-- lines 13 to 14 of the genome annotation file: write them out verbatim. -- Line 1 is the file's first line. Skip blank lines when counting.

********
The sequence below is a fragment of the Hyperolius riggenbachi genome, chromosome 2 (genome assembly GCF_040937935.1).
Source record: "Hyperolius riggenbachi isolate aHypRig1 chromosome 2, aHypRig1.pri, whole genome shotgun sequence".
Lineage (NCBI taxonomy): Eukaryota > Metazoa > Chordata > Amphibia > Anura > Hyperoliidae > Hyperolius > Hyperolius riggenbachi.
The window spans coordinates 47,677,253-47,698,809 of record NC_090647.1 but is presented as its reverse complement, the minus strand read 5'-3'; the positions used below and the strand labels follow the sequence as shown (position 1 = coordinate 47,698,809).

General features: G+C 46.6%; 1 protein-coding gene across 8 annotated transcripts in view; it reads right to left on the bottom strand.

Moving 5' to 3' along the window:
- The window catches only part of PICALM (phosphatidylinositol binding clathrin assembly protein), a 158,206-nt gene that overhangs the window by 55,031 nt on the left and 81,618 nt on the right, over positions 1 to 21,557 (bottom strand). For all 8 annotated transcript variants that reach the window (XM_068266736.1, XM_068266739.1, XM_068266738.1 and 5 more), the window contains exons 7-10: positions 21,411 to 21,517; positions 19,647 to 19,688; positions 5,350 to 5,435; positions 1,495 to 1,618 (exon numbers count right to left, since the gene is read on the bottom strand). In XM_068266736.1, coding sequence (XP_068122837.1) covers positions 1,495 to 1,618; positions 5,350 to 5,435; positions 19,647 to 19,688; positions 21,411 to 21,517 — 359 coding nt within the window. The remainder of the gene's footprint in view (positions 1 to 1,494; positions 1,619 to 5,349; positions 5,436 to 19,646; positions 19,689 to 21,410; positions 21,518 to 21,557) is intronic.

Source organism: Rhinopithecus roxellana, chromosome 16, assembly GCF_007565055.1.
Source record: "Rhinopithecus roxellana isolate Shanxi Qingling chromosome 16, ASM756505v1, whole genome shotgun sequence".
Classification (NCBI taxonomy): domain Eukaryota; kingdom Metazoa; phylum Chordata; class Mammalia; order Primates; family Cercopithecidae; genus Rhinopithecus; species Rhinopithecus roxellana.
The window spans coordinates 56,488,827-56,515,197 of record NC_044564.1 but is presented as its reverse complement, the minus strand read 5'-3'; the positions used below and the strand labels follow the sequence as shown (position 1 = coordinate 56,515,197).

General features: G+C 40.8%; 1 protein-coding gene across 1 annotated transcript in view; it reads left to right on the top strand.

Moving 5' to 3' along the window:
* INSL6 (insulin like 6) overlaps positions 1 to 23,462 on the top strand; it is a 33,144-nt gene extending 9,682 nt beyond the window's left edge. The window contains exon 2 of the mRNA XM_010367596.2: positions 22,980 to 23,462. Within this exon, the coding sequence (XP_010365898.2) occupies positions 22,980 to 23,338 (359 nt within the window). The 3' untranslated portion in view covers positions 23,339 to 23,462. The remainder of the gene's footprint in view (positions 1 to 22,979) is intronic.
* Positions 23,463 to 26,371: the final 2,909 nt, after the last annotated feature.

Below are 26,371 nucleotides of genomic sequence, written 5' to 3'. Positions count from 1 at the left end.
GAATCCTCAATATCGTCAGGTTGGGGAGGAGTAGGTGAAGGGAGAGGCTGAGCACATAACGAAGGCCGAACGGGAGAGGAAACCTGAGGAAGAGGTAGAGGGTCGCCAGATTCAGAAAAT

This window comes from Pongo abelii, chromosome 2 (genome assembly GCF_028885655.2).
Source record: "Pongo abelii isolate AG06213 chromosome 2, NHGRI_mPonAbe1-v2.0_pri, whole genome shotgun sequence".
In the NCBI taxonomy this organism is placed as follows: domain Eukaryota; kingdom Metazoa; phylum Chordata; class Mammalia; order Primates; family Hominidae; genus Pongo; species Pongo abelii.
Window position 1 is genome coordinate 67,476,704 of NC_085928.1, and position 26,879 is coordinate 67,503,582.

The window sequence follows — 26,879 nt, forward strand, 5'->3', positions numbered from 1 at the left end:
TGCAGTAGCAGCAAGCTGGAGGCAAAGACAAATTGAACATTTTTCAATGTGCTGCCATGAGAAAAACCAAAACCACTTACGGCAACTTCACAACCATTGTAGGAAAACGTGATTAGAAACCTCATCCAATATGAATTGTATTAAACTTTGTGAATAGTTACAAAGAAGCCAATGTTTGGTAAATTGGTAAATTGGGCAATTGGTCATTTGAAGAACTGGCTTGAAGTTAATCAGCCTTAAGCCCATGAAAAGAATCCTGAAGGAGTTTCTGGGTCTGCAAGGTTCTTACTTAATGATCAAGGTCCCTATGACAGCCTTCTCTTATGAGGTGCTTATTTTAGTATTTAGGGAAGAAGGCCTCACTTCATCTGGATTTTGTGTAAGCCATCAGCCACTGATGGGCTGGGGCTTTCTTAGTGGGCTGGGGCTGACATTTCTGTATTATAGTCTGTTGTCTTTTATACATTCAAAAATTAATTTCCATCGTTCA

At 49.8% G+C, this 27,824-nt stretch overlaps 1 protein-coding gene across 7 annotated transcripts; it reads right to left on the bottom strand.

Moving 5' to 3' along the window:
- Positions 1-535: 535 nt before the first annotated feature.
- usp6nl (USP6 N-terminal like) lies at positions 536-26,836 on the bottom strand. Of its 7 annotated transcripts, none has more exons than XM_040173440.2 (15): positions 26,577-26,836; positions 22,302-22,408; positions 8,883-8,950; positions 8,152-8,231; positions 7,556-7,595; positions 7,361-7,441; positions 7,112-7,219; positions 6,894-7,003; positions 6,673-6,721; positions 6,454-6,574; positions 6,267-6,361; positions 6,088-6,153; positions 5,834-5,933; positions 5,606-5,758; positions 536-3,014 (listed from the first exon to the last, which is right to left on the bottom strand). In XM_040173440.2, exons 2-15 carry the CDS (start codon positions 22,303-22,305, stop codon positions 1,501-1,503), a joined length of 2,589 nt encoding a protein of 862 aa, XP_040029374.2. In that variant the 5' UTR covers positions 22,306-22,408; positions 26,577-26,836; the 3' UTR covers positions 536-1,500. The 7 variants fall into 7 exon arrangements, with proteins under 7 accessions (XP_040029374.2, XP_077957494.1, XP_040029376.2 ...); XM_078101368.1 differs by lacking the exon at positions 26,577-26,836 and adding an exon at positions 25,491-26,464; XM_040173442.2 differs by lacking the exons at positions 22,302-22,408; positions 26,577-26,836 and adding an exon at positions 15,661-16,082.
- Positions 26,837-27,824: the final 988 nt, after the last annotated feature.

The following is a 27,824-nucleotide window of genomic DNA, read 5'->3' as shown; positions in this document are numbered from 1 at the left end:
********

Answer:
Moving 5' to 3' along the window:
* INSL6 (insulin like 6) overlaps positions 1 to 23,462 on the top strand; it is a 33,144-nt gene extending 9,682 nt beyond the window's left edge. The window contains exon 2 of the mRNA XM_010367596.2: positions 22,980 to 23,462. Within this exon, the coding sequence (XP_010365898.2) occupies positions 22,980 to 23,338 (359 nt within the window). The 3' untranslated portion in view covers positions 23,339 to 23,462. The remainder of the gene's footprint in view (positions 1 to 22,979) is intronic.